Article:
Dennis Thompson

I remember the young men who reported in for a medical examination after receiving their call up notices, little did we realise what the unlucky conscripts were going to experience in Vietnam. I was in the CMF at the time but failed the medical on a technicality, a broken jaw ligament.

Having spoken to a few who did serve I am proud of them and also very sorry for what many are suffering to this day. And for those who did not return.


Waited to see the ABC New's 7pm news story on the diggers in Afghanistan last night. Instead I got Gillard in makeup, talking stuff we all well know, hogging air time.


Hail the demolition of the ABC News propagandists some time soon.


I was only 19 brings a tear to my eye. It is an anti-war song as such but it is also the one that is most sympathetic to those who were wounded in war.

It does not matter which war the song was about because there were many soldiers who lost a limb. My grandfather had his leg amputated a year after he was shot in the leg in the first world war and he was very close to that age of 19 when that happened. In those days gangrene was the prime cause of the loss of a limb.

Soldiers who went to Vietnam, Iraq and Afghanistan have suffered the same fate, especially the soldiers in Afghanistan as they have ended up in the path of an IED.

On that note, let us also pause for the more than 200 who were injured in Boston. These people were not soldiers, but they were civilians. The same goes for those who lost limbs in London and Bali. One of those victims who lost a leg was just 6 years old. None of them deserved what happened to them.


Thanks Smithy. I celebrated my nineteenth birthday in 1970 while on R & R in Hong Kong. Wanchai was never the same after that run.


- Mark Knoflers Brothers in Arms - classic, beautiful, haunting - I love it.
Bogles song for the Vietnam boys - poignant in its meaning -one for the Aussies. They were there in large numbers yesterday in Melbourne, with a spring in their step, all the way to the Shrine.

Jeff of FNQ

Interesting story on ABC radio this morning re Anzac Day:

English villagers remember Anzacs (as they have done since 1919)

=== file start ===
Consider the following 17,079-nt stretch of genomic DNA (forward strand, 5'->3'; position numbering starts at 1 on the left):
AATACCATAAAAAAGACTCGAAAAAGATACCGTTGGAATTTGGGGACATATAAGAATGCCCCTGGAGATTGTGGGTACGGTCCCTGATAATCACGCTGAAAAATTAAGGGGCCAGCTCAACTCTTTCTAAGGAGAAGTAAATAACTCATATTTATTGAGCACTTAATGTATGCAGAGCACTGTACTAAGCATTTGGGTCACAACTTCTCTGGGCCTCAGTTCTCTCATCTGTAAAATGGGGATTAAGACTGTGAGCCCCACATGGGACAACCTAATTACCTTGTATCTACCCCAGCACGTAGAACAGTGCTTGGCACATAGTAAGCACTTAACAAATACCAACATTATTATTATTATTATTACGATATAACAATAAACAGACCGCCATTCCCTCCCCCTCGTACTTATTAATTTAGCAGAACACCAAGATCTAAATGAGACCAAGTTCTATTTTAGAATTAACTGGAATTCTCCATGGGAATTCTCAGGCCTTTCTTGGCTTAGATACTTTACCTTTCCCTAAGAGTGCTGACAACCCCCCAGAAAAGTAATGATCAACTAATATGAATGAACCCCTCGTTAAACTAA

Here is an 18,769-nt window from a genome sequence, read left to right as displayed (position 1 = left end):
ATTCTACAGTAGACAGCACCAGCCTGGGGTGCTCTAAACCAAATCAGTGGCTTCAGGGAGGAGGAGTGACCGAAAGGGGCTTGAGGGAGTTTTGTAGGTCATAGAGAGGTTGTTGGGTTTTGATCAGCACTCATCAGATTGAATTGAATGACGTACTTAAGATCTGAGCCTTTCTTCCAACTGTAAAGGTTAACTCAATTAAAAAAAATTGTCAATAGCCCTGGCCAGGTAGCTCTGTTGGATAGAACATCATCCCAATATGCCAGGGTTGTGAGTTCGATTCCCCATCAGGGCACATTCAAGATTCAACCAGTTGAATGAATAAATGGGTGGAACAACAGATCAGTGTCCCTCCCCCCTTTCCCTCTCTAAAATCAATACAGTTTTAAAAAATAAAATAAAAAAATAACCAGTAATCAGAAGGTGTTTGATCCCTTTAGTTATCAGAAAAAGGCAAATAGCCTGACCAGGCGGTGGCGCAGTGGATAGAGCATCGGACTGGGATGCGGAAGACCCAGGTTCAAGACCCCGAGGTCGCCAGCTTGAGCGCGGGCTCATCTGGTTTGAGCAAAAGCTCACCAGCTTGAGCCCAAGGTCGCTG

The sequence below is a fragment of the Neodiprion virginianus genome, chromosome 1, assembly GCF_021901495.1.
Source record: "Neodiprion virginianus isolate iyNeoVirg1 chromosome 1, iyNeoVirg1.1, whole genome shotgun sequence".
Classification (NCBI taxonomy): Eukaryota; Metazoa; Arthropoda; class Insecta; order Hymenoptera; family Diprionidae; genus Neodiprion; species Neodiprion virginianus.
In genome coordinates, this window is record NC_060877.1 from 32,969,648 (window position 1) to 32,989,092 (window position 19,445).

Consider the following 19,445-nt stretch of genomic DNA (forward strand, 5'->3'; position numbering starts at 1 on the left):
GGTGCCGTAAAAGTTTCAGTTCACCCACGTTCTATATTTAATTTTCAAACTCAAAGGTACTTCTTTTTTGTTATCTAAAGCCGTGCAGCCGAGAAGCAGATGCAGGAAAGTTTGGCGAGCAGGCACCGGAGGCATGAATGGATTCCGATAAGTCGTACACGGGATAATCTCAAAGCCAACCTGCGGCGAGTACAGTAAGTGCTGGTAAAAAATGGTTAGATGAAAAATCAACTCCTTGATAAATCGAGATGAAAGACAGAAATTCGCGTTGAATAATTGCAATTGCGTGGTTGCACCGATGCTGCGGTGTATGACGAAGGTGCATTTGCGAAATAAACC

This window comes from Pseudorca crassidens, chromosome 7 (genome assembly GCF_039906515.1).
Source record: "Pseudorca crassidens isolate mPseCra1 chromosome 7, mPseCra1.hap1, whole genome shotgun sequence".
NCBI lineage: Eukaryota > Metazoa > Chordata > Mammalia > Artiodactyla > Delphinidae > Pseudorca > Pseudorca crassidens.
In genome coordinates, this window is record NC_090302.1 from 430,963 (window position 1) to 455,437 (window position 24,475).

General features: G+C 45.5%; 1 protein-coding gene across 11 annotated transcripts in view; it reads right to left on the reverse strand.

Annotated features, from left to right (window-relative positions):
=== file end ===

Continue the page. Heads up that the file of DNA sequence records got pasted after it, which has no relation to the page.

The 26th Division was concentrated at Sutton Veny in April 1915 and No 1 Australian Command was there from the end of 1916 to October 1919. There was also a hutted military hospital of more than 1200 beds at Sutton Veny for much of the war and No 1 Australian General Hospital was stationed there after the Armistice.

Sutton Veny (St John) Churchyard contains 168 First World War burials, 167 of them in a plot at the north west corner of the church. Of these, 143 are Australian.

Jeff of FNQ

The Customs media unit today report an intercept and an assist:

Border Protection Command assists vessel - 25 April 2013

HMAS Glenelg operating under the coordination of the Australian Maritime Safety Authority’s Rescue Coordination Centre has rendered assistance to a suspected irregular entry vessel that sought assistance north of Christmas Island yesterday.

Current reporting suggests there are 61 people on board.

Border Protection Command intercepts vessel - 25 April 2013

HMAS Launceston, operating under the control of Border Protection Command, intercepted a suspected irregular entry vessel north of Ashmore Islands on Tuesday night.

Initial indications suggest there are 53 passengers and two crew on board.

Congratulations must go to Julia Gillard, whose policies have permitted the 100th vessel to arrive this year.

Well done Julia a century in just 114 days.


Off topic but hot topic leading up to budget: the structural deficits.
Grattan Institute was set up in 2008 by Federal Labor, Victorian State Labor and private enterprise. Recently it released a report (link below) regarding alarming budget pressures on Australian government and didn't mince any words... three of report, first paragraph says it all about 4% structural annual deficits that will require $60 billion of savings to be found every year in order for budget to be sustainable.
Whoever gets into government will cut spending and increase taxes because there's no choice.
Personal income tax ($151 billion), company tax ($66 billion), social security spending ($127 billion) and health spending ($62 billion) are the 4 biggest items on both revenue and expenditure side of federal budget (2011-12) that be made to dance no matter who wins.
Hence neither party will rule out spending cuts or tax increases. So if Labor goes at the LNP for not ruling out, say, tax increases, Labor itself will be asked the same question and will have no choice but to give the same non-answer.
As for GST redistribution fear-mongering, all states have to agree to any deal according to Piers Akerman. Money can't be taken from one state and given to another unilaterally by Federal government....